If the productivity minus the cost of their lives were to be calculated, many lives would have a negative value. This is more realistic, but a taboo for the biased Democrat bureaucrat. When a knucklehead is killed by someone's carelessness, the government may save so much that it should pay the tortfeasor for the favor.

This figure is pretextual. Otherwise, the symmetrical mirror image would exist. Once a criminal has generated more than $7 million in damage, his life should be forfeit. The average criminal generates that kind of cost before reaching adulthood, including $trillions in lost real estate value of properties in central cities.

Posted by: Supremacy Claus | July 10, 2008 9:06 PM

Can you please cite the 250K figure that many corporate executives suggest? Not trying to bust your chops but I'd like to see where it is coming from.

And sadly by your reasoning, I'd have to agree with SC's 3rd para. Gotta have it both ways.

Posted by: Adam | July 10, 2008 10:57 PM

Several states have capped it at $250k... I can check for you tomorrow.

I disagree with all damage caps for the very reason cited. Here's the problem: You're not allowed to kill someone for stealing or destroying your property. If we cap damages at X, why can't I kill someone to save something valued at X+1?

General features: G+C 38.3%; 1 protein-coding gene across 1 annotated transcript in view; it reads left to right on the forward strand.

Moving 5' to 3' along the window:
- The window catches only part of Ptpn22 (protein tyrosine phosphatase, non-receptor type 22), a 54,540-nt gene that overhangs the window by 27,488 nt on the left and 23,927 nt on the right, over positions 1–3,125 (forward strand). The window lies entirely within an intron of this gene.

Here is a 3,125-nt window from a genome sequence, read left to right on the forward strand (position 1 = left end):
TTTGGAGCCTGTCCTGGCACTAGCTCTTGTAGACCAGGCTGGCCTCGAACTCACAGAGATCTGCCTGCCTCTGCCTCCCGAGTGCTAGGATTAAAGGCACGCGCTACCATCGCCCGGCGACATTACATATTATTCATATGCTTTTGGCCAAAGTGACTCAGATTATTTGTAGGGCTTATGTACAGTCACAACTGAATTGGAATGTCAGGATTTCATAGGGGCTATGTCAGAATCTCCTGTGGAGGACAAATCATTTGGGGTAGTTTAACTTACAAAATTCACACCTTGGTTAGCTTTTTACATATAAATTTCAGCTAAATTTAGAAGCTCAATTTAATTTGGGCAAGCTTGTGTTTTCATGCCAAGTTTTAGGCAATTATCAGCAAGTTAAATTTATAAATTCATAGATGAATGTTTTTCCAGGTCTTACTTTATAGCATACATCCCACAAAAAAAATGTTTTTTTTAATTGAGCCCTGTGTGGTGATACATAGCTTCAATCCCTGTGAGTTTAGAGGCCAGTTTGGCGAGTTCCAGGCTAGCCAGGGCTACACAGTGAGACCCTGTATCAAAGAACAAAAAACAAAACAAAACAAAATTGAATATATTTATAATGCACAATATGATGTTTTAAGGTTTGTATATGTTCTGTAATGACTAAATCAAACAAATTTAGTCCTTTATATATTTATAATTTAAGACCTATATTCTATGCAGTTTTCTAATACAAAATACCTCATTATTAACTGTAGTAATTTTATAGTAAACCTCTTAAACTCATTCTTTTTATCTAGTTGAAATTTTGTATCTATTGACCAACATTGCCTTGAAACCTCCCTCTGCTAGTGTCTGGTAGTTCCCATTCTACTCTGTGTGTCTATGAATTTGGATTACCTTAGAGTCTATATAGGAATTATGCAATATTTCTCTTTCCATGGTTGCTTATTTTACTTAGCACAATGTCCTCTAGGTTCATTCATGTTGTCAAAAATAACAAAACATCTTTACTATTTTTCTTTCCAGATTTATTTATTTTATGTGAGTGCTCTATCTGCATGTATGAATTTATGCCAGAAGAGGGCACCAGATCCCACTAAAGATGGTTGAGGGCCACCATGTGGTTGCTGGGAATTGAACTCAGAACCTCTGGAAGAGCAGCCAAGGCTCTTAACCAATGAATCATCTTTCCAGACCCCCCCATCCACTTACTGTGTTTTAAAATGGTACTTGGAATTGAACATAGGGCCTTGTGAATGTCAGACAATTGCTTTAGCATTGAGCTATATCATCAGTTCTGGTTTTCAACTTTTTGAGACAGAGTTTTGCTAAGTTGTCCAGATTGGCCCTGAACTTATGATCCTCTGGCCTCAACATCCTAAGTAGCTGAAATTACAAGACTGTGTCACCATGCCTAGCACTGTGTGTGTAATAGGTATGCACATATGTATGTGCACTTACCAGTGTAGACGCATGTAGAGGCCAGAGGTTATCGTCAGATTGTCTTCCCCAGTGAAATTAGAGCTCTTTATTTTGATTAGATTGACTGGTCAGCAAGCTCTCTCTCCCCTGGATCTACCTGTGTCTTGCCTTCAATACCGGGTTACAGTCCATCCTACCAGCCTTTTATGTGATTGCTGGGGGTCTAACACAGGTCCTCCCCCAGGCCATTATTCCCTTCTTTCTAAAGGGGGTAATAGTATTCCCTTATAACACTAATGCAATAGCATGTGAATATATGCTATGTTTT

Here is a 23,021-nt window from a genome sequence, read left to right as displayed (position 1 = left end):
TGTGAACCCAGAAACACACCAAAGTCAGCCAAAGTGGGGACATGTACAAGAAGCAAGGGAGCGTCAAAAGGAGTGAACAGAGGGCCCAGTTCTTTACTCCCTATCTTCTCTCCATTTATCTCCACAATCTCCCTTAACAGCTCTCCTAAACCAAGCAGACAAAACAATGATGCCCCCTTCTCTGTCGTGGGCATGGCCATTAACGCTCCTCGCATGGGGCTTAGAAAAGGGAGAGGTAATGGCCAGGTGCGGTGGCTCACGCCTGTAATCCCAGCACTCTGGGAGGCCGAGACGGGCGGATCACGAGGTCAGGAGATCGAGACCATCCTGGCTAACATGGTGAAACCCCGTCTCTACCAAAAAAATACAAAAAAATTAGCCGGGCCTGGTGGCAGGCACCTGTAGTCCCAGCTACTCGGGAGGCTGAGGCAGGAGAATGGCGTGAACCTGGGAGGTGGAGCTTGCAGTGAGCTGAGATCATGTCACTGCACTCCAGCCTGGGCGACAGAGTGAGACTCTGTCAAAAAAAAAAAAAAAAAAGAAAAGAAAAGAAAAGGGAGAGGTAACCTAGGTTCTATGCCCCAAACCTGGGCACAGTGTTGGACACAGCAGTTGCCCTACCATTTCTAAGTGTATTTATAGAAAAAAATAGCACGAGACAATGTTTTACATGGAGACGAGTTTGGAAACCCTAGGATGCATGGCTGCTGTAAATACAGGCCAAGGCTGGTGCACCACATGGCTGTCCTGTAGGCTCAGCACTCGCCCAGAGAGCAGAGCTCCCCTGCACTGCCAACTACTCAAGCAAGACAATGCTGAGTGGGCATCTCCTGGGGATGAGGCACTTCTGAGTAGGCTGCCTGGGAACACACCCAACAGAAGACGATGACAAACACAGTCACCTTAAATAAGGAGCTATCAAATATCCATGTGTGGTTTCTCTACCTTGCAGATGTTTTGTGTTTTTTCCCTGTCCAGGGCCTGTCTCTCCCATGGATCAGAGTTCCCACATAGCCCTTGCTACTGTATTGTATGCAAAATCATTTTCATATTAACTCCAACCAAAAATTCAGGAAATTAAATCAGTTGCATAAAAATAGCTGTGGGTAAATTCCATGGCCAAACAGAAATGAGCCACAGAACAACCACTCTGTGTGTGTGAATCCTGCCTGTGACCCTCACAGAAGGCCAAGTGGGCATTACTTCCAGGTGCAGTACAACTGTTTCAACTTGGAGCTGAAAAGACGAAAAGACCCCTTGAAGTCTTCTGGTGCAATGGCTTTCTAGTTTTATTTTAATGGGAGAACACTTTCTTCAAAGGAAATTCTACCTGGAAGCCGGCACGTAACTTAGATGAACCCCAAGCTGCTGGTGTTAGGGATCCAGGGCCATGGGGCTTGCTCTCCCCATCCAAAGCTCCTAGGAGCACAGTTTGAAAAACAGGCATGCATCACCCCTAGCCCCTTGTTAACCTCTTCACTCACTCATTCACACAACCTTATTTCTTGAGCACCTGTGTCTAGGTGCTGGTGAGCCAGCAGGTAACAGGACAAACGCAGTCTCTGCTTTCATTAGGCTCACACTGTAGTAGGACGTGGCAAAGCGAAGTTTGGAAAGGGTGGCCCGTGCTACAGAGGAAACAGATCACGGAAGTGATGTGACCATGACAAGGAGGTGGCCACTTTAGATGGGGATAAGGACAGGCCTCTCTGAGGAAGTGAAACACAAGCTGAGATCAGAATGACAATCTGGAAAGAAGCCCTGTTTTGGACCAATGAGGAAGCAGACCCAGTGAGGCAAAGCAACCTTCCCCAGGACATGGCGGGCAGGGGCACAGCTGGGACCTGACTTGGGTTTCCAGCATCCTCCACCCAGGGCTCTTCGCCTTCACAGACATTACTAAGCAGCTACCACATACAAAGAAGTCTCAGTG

Posted by: Justinian Lane | July 10, 2008 11:35 PM

The social value of life is neither infinite, as it is to the person, nor even close to $7 million as it is to the lawyer collaborator in the bureaucracy. The reason you cannot kill someone who has exceeded that cost? The evil, the parasitic, the predatory, the murderous, the destructive are good customers of the rent seeking land pirate, a cult criminal himself, in charge of the three branches of government. The criminal is a valuable job generating commodity, who cannot even be verbally criticized to avoid ruinous litigation for verbal abuse.

The destructive criminal has nearly total immunity from the cult criminal. So of 23 million crimes a year, we would be lucky if 1 in 100 held a consequence, most totally mild, such as enrollment in drug treatment. The criminal lover rent seeking lawyer has granted total protection to the criminal.

If you want to get to the criminal, you will have to stop his sponsor, the lawyer cult criminal. The American legal profession is the world's most powerful and wealthiest criminal syndicate. They have hold of the US government and make 99% of its decision. Only a Lincoln class executive will have the courage to stop them.

Once removed from government by force, laws can pass excluding the cult criminal from all benches, all legislative seats, and all policy positions in the executive as the convicted felon is excluded. Once the lawyer has exceeded $7 million in damage to the economy (typically in 7 years at work), the lawyer may hang to stop the draining loss.

Posted by: Supremacy Claus | July 11, 2008 12:07 AM